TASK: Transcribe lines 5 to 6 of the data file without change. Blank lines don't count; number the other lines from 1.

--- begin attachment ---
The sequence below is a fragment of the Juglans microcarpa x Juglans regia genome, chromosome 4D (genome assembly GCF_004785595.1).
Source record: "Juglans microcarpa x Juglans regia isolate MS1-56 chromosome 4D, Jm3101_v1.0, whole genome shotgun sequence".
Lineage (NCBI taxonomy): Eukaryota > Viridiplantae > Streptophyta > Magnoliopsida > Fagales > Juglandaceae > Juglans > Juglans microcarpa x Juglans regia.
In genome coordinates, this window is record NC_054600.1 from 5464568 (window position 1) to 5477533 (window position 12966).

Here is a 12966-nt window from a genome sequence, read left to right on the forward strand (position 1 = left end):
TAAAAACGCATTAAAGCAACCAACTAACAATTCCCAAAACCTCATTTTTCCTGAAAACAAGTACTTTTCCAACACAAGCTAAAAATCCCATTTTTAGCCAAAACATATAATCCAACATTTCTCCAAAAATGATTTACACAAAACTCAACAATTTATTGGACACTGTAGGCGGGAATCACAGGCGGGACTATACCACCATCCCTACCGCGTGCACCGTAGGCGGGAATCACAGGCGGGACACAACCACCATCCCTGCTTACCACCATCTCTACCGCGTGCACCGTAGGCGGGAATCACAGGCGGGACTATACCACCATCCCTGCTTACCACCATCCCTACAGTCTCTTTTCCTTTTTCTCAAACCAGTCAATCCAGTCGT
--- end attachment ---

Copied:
Here is a 12966-nt window from a genome sequence, read left to right on the forward strand (position 1 = left end):
TAAAAACGCATTAAAGCAACCAACTAACAATTCCCAAAACCTCATTTTTCCTGAAAACAAGTACTTTTCCAACACAAGCTAAAAATCCCATTTTTAGCCAAAACATATAATCCAACATTTCTCCAAAAATGATTTACACAAAACTCAACAATTTATTGGACACTGTAGGCGGGAATCACAGGCGGGACTATACCACCATCCCTACCGCGTGCACCGTAGGCGGGAATCACAGGCGGGACACAACCACCATCCCTGCTTACCACCATCTCTACCGCGTGCACCGTAGGCGGGAATCACAGGCGGGACTATACCACCATCCCTGCTTACCACCATCCCTACAGTCTCTTTTCCTTTTTCTCAAACCAGTCAATCCAGTCGT